18. Cleverly written, but highly suspect essay.Prejudice against a seminal figure in these ugly political times,is hardly designed to unite against Trump.

  19. Gosh, the left sure knows how to eat its own. I guess we should all just go home and watch TV now, since Bernie isn’t Elizabeth and some of his supporters are assholes. My wife of 45 years and I came out of that 60s movement and recognize the sexist-power-freak-blowhards the writer describes. There were many then who were only “radicals” to end the war/draft and for instant gratification and “free love,” disappearing as soon as they got jobs. But there were also many who have continued and are genuinely still fighting actively for positive change now. Whatever his faults, Bernie and his gang are doing something now that desperately needs doing. Tearing him down and dismissing his followers is a stupid, cynical, short-term tactic that will surely come back to bite us all in the end. His young supporters have it way harder than my generation did, and they’re not getting the kinds of jobs that would make them shut up and go away any time soon. In short, it’s not him who’s trying my patience.

    • Just because Bernie can talk a good game does not mean he can follow through with substantive action that actually changes things — which I think is the writer’s point here.

      He’s a candidate for president, not sainthood, and his record and actions need to be scrutinized in that light. His pointing out problems and inequality doesn’t get anything actually done, and he is kind of light on the details of practical solutions.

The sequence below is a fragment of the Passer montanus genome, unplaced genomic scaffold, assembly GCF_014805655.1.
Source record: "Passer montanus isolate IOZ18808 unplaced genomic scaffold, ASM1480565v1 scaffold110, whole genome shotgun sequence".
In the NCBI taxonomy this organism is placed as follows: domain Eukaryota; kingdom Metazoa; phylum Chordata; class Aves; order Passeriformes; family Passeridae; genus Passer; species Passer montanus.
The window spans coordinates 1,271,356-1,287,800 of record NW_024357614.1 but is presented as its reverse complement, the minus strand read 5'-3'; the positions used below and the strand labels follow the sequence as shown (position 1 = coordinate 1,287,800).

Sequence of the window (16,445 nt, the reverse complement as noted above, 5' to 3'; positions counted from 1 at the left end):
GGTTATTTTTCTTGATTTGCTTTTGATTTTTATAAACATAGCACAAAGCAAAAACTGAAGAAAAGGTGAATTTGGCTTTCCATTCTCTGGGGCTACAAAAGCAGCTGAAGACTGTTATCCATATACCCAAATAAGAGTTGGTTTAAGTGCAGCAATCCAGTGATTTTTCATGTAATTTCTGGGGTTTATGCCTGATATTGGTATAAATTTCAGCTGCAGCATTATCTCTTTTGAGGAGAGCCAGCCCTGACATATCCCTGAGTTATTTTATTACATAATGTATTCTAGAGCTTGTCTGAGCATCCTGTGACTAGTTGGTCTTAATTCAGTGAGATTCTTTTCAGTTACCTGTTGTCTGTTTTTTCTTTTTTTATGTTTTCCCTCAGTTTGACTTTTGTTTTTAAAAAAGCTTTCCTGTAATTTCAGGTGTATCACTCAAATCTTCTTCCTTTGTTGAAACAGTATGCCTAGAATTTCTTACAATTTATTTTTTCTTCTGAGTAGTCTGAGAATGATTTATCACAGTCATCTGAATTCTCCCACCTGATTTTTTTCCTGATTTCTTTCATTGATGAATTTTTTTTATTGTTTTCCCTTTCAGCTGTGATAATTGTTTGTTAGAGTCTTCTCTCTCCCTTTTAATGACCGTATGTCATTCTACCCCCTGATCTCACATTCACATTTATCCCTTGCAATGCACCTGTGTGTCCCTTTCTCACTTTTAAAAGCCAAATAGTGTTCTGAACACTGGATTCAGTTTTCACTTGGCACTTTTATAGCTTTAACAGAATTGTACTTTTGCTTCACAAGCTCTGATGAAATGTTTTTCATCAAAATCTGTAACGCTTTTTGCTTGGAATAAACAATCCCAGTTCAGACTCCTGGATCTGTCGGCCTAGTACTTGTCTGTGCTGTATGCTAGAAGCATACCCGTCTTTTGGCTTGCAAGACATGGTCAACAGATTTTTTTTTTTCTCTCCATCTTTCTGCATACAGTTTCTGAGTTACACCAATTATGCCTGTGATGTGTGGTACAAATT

He’s had 30 years in the Senate, without any kind of revolutionary effect. His fiery rhetoric has driven the campaign conversation to the left, which is good, but fiery rhetoric does not make change, as those of us who were around back in the 60s and 70s learned well.

      His young supporters need practical solutions, not rhetoric.

      Tearing him down? No, she’s just removing a halo that seems to be blinding people to the realities of his record — which is underwhelming.

  20. There are many things I like about the issues Bernie Sanders insist on. The complete lack of a path to achieve them, combined with the disingenuous claim that college and healthcare would be ‘free’, and the constant finger pointing and political purity test, reminds me too of these old in your face talkers, that never really achieved anything.